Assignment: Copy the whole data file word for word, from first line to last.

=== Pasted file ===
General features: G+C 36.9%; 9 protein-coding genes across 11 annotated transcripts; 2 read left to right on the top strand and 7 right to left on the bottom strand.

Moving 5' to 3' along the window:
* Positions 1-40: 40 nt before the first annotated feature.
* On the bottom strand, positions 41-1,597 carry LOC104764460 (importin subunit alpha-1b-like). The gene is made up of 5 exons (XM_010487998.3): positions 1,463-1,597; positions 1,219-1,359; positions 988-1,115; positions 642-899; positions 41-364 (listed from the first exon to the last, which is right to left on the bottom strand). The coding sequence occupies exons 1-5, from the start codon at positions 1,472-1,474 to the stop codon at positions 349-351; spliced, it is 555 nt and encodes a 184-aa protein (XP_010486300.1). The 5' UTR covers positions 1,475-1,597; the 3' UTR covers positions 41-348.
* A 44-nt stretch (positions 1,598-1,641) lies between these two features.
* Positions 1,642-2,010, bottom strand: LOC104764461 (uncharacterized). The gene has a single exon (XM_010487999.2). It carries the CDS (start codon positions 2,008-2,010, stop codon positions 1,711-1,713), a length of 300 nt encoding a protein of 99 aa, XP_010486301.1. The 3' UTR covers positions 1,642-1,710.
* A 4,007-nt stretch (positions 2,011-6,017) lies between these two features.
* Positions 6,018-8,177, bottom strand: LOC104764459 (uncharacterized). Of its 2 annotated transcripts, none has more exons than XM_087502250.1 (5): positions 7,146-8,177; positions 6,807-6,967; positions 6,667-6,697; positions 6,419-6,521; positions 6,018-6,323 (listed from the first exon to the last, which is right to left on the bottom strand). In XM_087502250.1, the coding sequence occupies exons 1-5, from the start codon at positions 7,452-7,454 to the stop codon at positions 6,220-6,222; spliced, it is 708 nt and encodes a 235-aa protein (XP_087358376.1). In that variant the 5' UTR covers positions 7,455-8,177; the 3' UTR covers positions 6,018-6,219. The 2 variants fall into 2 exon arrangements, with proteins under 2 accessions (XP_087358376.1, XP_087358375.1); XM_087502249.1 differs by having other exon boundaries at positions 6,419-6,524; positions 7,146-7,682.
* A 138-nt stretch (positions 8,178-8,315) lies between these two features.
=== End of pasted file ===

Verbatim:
General features: G+C 36.9%; 9 protein-coding genes across 11 annotated transcripts; 2 read left to right on the top strand and 7 right to left on the bottom strand.

Moving 5' to 3' along the window:
* Positions 1-40: 40 nt before the first annotated feature.
* On the bottom strand, positions 41-1,597 carry LOC104764460 (importin subunit alpha-1b-like). The gene is made up of 5 exons (XM_010487998.3): positions 1,463-1,597; positions 1,219-1,359; positions 988-1,115; positions 642-899; positions 41-364 (listed from the first exon to the last, which is right to left on the bottom strand). The coding sequence occupies exons 1-5, from the start codon at positions 1,472-1,474 to the stop codon at positions 349-351; spliced, it is 555 nt and encodes a 184-aa protein (XP_010486300.1). The 5' UTR covers positions 1,475-1,597; the 3' UTR covers positions 41-348.
* A 44-nt stretch (positions 1,598-1,641) lies between these two features.
* Positions 1,642-2,010, bottom strand: LOC104764461 (uncharacterized). The gene has a single exon (XM_010487999.2). It carries the CDS (start codon positions 2,008-2,010, stop codon positions 1,711-1,713), a length of 300 nt encoding a protein of 99 aa, XP_010486301.1. The 3' UTR covers positions 1,642-1,710.
* A 4,007-nt stretch (positions 2,011-6,017) lies between these two features.
* Positions 6,018-8,177, bottom strand: LOC104764459 (uncharacterized). Of its 2 annotated transcripts, none has more exons than XM_087502250.1 (5): positions 7,146-8,177; positions 6,807-6,967; positions 6,667-6,697; positions 6,419-6,521; positions 6,018-6,323 (listed from the first exon to the last, which is right to left on the bottom strand). In XM_087502250.1, the coding sequence occupies exons 1-5, from the start codon at positions 7,452-7,454 to the stop codon at positions 6,220-6,222; spliced, it is 708 nt and encodes a 235-aa protein (XP_087358376.1). In that variant the 5' UTR covers positions 7,455-8,177; the 3' UTR covers positions 6,018-6,219. The 2 variants fall into 2 exon arrangements, with proteins under 2 accessions (XP_087358376.1, XP_087358375.1); XM_087502249.1 differs by having other exon boundaries at positions 6,419-6,524; positions 7,146-7,682.
* A 138-nt stretch (positions 8,178-8,315) lies between these two features.